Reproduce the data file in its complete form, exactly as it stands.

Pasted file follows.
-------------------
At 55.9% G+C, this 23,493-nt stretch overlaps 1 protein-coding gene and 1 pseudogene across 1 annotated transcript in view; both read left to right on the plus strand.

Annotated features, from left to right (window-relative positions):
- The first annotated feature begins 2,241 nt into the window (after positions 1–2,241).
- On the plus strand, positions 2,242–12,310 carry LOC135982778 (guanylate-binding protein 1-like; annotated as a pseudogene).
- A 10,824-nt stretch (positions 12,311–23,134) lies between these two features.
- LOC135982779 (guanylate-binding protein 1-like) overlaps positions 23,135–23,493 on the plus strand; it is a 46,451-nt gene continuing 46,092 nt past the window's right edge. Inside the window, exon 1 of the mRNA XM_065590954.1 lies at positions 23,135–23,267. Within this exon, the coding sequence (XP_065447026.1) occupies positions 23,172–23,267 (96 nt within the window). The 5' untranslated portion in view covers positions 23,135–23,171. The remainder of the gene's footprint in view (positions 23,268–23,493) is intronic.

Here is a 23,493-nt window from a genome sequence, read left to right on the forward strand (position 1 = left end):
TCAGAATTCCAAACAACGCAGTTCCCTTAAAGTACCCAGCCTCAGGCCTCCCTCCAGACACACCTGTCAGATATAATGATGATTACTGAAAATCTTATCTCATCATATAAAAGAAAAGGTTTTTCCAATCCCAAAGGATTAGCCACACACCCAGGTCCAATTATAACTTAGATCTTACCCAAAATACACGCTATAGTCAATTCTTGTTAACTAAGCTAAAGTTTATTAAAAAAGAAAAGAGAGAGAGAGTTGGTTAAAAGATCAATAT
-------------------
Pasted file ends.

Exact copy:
At 55.9% G+C, this 23,493-nt stretch overlaps 1 protein-coding gene and 1 pseudogene across 1 annotated transcript in view; both read left to right on the plus strand.

Annotated features, from left to right (window-relative positions):
- The first annotated feature begins 2,241 nt into the window (after positions 1–2,241).
- On the plus strand, positions 2,242–12,310 carry LOC135982778 (guanylate-binding protein 1-like; annotated as a pseudogene).
- A 10,824-nt stretch (positions 12,311–23,134) lies between these two features.
- LOC135982779 (guanylate-binding protein 1-like) overlaps positions 23,135–23,493 on the plus strand; it is a 46,451-nt gene continuing 46,092 nt past the window's right edge. Inside the window, exon 1 of the mRNA XM_065590954.1 lies at positions 23,135–23,267. Within this exon, the coding sequence (XP_065447026.1) occupies positions 23,172–23,267 (96 nt within the window). The 5' untranslated portion in view covers positions 23,135–23,171. The remainder of the gene's footprint in view (positions 23,268–23,493) is intronic.

Here is a 23,493-nt window from a genome sequence, read left to right on the forward strand (position 1 = left end):
TCAGAATTCCAAACAACGCAGTTCCCTTAAAGTACCCAGCCTCAGGCCTCCCTCCAGACACACCTGTCAGATATAATGATGATTACTGAAAATCTTATCTCATCATATAAAAGAAAAGGTTTTTCCAATCCCAAAGGATTAGCCACACACCCAGGTCCAATTATAACTTAGATCTTACCCAAAATACACGCTATAGTCAATTCTTGTTAACTAAGCTAAAGTTTATTAAAAAAGAAAAGAGAGAGAGAGTTGGTTAAAAGATCAATAT